The authors argue that bad decisions often come down to noise clouding your judgment. They distinguish between systematic deviation or bias, and random scatter, AKA noise. Ultimately noise seems to do as much damage as bias.
The authors each impart their expertise. Daniel Kahneman has already won the Nobel Memorial Prize in Economic Sciences for his work on behavioral economics. Olivier Sibony teaches business strategy at HEC Paris and formerly worked as a partner at McKinsey. And Cass R. Sunstein is a distinguished legal scholar and behavioral economist currently teaching at Harvard.
The stakes certainly are high. Gartner has found that poor operational decisions alone can cost 3 percent of profits. Meanwhile, research suggests that the average adult makes roughly 35,000 “remotely conscious” decisions per day. Choosing between orange juice or coffee may not matter, but deciding which candidate to hire or which marketing campaign to focus on may ultimately determine your business’s success or failure.
4 ways local entrepreneurs uplift their communities
Global Entrepreneurship Week (GEW), which runs from November 8 to 14, is an annual event that aims to celebrate and empower entrepreneurs, innovators, and makers from around the world. It’s also the perfect opportunity to recognize the contributions that local entrepreneurs make to your community. Here are four good reasons to support local entrepreneurs this November.
1. They create jobs in the area
Local entrepreneurs create new and exciting job opportunities in the region where they live. This helps keep money in the community and strengthens the area’s economy.
2. They get involved in local events
Local entrepreneurs live and work in their communities. Consequently, they take pride in volunteering, making charitable donations, and participating in festivals to make their community the best it can be.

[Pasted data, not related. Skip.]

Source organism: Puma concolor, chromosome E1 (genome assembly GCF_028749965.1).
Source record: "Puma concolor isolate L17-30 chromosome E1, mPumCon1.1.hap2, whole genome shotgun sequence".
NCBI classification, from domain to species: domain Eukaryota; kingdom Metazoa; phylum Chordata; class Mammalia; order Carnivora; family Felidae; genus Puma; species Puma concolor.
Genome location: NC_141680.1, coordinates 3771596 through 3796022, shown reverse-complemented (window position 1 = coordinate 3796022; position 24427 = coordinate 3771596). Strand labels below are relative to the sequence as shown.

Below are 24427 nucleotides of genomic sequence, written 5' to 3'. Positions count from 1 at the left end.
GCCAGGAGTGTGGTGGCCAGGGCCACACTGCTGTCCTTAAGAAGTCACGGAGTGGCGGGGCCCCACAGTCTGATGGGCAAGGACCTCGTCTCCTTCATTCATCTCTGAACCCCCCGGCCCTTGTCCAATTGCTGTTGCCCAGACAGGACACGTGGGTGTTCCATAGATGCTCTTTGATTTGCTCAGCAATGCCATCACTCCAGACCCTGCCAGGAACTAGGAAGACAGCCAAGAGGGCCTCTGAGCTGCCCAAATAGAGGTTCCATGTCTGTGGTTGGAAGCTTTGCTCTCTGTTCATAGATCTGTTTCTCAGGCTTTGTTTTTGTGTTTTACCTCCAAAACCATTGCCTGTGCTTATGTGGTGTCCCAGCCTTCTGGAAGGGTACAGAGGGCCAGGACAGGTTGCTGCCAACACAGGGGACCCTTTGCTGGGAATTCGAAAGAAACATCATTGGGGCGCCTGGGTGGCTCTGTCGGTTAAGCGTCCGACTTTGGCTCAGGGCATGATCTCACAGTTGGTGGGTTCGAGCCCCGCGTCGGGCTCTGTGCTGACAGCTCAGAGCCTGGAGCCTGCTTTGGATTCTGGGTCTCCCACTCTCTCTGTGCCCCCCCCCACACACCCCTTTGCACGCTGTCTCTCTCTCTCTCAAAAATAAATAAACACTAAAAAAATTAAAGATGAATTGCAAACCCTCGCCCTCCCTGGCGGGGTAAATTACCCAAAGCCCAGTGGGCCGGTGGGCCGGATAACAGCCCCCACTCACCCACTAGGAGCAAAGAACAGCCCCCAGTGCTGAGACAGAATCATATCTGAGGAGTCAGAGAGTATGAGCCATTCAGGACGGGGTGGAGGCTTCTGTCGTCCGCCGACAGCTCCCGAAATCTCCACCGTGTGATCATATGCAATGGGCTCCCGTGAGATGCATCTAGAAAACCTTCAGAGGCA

3. They shape neighborhoods
Local entrepreneurs play an important role in shaping the character and identity of their communities. The products and services they offer contribute to building meaningful relationships with tourists and locals alike.
4. They offer personalized service
Local entrepreneurs are tuned in to the needs of the people in their community. Therefore, when you shop locally, you can expect to get friendly, personalized service that you won’t find anywhere else.
This November, consider supporting the local entrepreneurs in your community.
Here’s why emotional marketing plays such a vital role during the holidays
The holiday season is fast approaching. Hot cocoa, warm fireplaces, kids smiling, time spent with loved ones — the holidays drum up a lot of warm and fuzzy feelings. And quite likely many of the feelings are due to savvy emotional marketing.
Emotional marketing targets our personal feelings and experiences. Using functional MRI scans, researchers found that that emotional response has a greater influence on intent to buy than ad content by a factor of 2-to-1 for print ads and 3-to-1 for TV ads.
Consulting firm Bain expects December sales alone this year to reach $800 billion, with companies will be competing fiercely for every dollar. Want to drive sales to your business? Be prepared to use emotional marketing.
Black Friday and Cyber Week sales illustrate the effects of time-limited promotions. Shoppers often line up outside stores before they open, and sometimes stampede to get the best deals. Psychologists note that shoppers suffer from anticipatory regret or the “fear of missing out.”
Adobe Analytics found that Cyber Week sales, which includes the days from Thanksgiving through Cyber Monday, topped $34 billion in 2020. Anticipatory regret helps explain the impulse, but that wasn’t the only psychological tactic at play.